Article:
4th Workshop on Mobile Gaming, Mobile Life – Interweaving the Virtual and the Real
Barbara Grüter, Hochschule Bremen, Germany
Holger Mügge, Universität Bonn, Germany
Leif Oppermann, Fraunhofer FIT, Germany
Mark Billinghurst, University of Canterbury, New Zealand
Over the last few years we have witnessed the smartphone dominating the market, the rapid growth of mobile apps, a surge in mobile augmented reality and location-based apps, and burgeoning mobile communities. While mobile topics continue to provide rich research challenges, people and companies outside academia already use these apps regularly. This is due to the increased availability of affordable devices, applications and technologies that support the creation of mixed reality experiences. Thus a core theme of our workshop at ICEC 2012 is authoring mixed realities, designing mobile games and creating mobile experiences. We would like to assess how professional designers and developers, as well as academics and end users, are using the technology to connect the digital and the real in a mobile context.
MUSST: Workshop on Multi-User Services for Social TV (CANCELED)
David Geerts, IBBT/KU Leuven, Belgium
Sachin Agarwal, NEC Laboratories Europe, Germany
Christian Köbel, Technische Hochschule Mittelhessen, Germany
Christian Überall, Technische Hochschule Mittelhessen, Germany
Social TV has been an active area of research for more than a decade now, but most research has focused on interaction between remote participants, either through direct communication or more indirect e.g. in the form of social recommendations. However, an issue that has been mostly neglected in social TV research is how to deal with multiple co-located users in the home. This workshop wants to address this gap by investigating possible social TV services for multiple users in the home. The objective of this full-day workshop is to bring together researchers and practitioners working on different aspects of multi-user services for social television including multiple devices: user research, prototype design, technical implementation, system scalability, business models, etc. Papers are solicited addressing the workshop topics. The workshop will aim at stimulating lively discussions according to the paper topics, as well as providing a creative design exercise as a hands-on approach to actively provide solutions for the topics discussed.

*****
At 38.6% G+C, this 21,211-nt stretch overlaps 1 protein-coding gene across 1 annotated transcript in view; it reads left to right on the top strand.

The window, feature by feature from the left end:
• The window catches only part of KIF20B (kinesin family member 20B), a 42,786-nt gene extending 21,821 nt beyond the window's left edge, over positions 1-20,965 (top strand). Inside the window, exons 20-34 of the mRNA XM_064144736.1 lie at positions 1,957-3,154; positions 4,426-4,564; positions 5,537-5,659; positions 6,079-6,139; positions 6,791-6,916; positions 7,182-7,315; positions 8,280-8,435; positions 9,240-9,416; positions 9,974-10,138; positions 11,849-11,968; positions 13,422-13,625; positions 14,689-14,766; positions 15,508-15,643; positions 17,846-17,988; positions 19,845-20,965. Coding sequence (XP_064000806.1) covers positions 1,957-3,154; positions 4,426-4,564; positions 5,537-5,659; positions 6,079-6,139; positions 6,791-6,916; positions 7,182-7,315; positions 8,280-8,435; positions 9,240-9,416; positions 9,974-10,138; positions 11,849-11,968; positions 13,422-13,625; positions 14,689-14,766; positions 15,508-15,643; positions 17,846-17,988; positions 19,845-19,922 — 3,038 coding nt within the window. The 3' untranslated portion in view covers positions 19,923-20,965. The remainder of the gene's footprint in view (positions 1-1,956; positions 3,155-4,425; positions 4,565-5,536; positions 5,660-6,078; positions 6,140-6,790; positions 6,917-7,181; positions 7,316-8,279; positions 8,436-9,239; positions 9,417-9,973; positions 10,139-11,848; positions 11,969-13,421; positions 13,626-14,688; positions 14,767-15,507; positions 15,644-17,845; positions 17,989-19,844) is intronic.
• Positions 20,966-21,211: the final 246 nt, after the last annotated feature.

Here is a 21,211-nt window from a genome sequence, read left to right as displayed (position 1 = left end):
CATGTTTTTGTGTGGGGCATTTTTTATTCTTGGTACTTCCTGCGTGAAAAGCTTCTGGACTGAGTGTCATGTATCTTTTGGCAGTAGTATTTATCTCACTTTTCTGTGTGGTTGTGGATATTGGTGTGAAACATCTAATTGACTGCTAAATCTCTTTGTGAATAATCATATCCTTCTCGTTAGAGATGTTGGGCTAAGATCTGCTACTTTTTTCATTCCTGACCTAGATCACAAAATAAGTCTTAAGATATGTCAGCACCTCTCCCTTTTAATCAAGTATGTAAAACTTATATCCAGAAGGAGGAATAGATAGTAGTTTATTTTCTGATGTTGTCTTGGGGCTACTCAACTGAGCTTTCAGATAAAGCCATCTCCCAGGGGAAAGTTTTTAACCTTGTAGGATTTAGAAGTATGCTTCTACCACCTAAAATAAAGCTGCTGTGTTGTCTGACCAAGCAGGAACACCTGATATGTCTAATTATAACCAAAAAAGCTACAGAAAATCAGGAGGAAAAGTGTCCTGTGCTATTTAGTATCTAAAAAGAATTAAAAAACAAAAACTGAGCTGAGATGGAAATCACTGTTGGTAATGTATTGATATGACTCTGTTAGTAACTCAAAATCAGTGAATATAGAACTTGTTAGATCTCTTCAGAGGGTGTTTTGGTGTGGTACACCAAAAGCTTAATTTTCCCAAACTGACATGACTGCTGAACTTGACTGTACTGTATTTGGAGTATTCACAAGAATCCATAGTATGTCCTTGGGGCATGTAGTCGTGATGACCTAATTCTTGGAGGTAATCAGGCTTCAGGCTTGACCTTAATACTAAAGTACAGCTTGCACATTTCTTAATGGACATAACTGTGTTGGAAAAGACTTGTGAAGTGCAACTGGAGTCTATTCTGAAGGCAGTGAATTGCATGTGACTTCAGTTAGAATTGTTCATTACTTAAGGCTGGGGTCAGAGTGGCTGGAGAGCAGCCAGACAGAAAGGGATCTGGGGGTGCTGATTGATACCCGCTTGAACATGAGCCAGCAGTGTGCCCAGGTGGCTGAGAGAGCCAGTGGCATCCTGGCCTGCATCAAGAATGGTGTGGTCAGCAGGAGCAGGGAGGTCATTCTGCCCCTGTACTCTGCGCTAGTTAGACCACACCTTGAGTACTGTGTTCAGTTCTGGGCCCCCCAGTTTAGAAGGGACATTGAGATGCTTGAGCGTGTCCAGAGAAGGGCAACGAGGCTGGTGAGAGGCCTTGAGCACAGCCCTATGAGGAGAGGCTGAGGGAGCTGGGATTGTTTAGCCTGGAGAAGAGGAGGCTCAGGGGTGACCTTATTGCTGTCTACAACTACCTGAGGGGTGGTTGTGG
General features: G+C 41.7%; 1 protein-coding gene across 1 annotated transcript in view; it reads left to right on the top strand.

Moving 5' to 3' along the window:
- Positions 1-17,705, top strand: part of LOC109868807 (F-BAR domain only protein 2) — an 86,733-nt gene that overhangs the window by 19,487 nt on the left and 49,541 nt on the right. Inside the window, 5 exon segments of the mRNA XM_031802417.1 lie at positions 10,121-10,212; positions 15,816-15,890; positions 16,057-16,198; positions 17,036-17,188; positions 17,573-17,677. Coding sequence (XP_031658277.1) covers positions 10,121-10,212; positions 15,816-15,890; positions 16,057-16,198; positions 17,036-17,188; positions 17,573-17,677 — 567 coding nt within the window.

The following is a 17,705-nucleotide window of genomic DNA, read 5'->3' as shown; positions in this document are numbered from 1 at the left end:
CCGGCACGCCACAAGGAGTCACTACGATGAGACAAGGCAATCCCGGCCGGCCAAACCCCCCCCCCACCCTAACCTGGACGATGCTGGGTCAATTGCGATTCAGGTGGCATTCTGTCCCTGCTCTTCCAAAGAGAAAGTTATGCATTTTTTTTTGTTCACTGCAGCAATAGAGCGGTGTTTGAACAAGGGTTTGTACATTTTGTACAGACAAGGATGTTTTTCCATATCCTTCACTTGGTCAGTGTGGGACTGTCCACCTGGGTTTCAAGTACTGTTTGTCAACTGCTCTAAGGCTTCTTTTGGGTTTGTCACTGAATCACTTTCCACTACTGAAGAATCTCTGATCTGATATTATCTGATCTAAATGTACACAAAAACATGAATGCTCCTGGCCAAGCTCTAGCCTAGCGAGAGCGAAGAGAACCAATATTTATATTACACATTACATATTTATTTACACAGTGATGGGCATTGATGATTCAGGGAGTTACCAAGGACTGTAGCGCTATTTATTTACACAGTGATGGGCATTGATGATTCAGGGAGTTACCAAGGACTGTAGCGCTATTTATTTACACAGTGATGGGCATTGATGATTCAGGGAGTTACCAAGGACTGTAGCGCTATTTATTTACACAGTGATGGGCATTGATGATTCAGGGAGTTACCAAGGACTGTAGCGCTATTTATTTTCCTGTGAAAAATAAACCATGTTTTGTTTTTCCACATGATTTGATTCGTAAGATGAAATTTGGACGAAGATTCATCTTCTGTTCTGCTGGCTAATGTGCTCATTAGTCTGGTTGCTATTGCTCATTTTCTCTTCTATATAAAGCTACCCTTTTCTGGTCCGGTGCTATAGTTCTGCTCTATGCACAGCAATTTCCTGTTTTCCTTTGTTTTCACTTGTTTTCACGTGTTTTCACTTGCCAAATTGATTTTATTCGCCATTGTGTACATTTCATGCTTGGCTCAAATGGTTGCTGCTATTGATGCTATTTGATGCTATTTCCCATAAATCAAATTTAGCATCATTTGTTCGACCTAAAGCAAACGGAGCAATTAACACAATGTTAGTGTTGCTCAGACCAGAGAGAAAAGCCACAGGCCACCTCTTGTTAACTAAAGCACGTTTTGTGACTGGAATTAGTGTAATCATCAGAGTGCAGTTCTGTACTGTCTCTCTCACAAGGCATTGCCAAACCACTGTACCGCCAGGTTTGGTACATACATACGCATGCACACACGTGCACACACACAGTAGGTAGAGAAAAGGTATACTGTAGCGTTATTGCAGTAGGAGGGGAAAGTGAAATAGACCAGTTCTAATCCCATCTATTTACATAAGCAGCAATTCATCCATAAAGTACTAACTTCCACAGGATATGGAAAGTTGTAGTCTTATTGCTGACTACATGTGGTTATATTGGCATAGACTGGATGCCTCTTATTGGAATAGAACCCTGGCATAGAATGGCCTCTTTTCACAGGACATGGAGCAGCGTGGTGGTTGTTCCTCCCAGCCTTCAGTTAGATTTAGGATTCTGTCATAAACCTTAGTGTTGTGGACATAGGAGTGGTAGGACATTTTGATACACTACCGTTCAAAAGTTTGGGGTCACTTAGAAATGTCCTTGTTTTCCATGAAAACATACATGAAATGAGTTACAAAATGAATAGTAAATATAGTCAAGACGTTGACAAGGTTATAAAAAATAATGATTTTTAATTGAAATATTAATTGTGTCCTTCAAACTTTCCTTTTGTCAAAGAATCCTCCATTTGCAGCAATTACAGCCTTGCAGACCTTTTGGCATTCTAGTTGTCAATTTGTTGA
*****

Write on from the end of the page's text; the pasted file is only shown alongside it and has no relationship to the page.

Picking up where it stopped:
Workshop on Exploring the Challenges of Ethics, Privacy and Trust in Serious Gaming
Prof. Lynne Baillie, Glasgow Caledonian University
Dr Rod McCall, University of Luxembourg
Dr Mike Just, Glasgow Caledonian University
Dr Franziska Boehm, University of Luxembourg
The use of serious gaming is becoming more widespread in domains as diverse as traffic management through to health and as research projects mature and products become available aspects relating to ethics, privacy and trust become more relevant. In this workshop we will bring together people from diverse backgrounds including law, data protection, human-computer interaction, security and games development to discuss a range of topics including:
Data privacy, including legal aspects
Games for Internet Security
Social networking or crowd surfing approaches
ehealth and rehabilitation games
Massive multiplayer online games
User studies or methodologies relating to trust or privacy
Usability and human-Âfactors issues relating to trust or privacy
Ethical issues associated with serious and persuasive gaming
Join us in Bremen for this workshop and the ICEC 2012 Conference.
T1: Open Source Software for Entertainment
Letizia Jaccheri, NTNU, Norway
Michail N. Giannakos, Ionian University, Greece
In this tutorial, we explore open source software practices and tools that are suitable for a growing number of creators of interactive and playful systems. The introduction of open source tools such as Processing and Arduino has motivated a broader participation of technical and non-technical users in the creative production of interactive systems. Maker communities meet regularly and they share resources and knowledge for creative hacking, fun, and networking. In this context there are two main issues: on the one hand, software creation practices, based on collaboration and sharing, on the other hand, the respective end-user programming tools for artists, hobbyists or children. This tutorial presents a coherent overview of related work and our own experiences in the organization and running of maker workshops. It encompasses creative sessions whose final goal is to inspire the participants to experience open software practices and tools. This goal can divided into three subgoals: 1) Technical (Interactivity, multimedia) 2) Artistic (poetic message, playful, experimental) 3) Open (sharing, reuse and participation). As a side effect of the study, the participants will cooperate and get to know each other and learn examples of new media prototyping tools and sharing platforms. The tutorial proposes a set of initial research questions which will challenge the participants to explore the relationship between Open Source Software and Entertainment.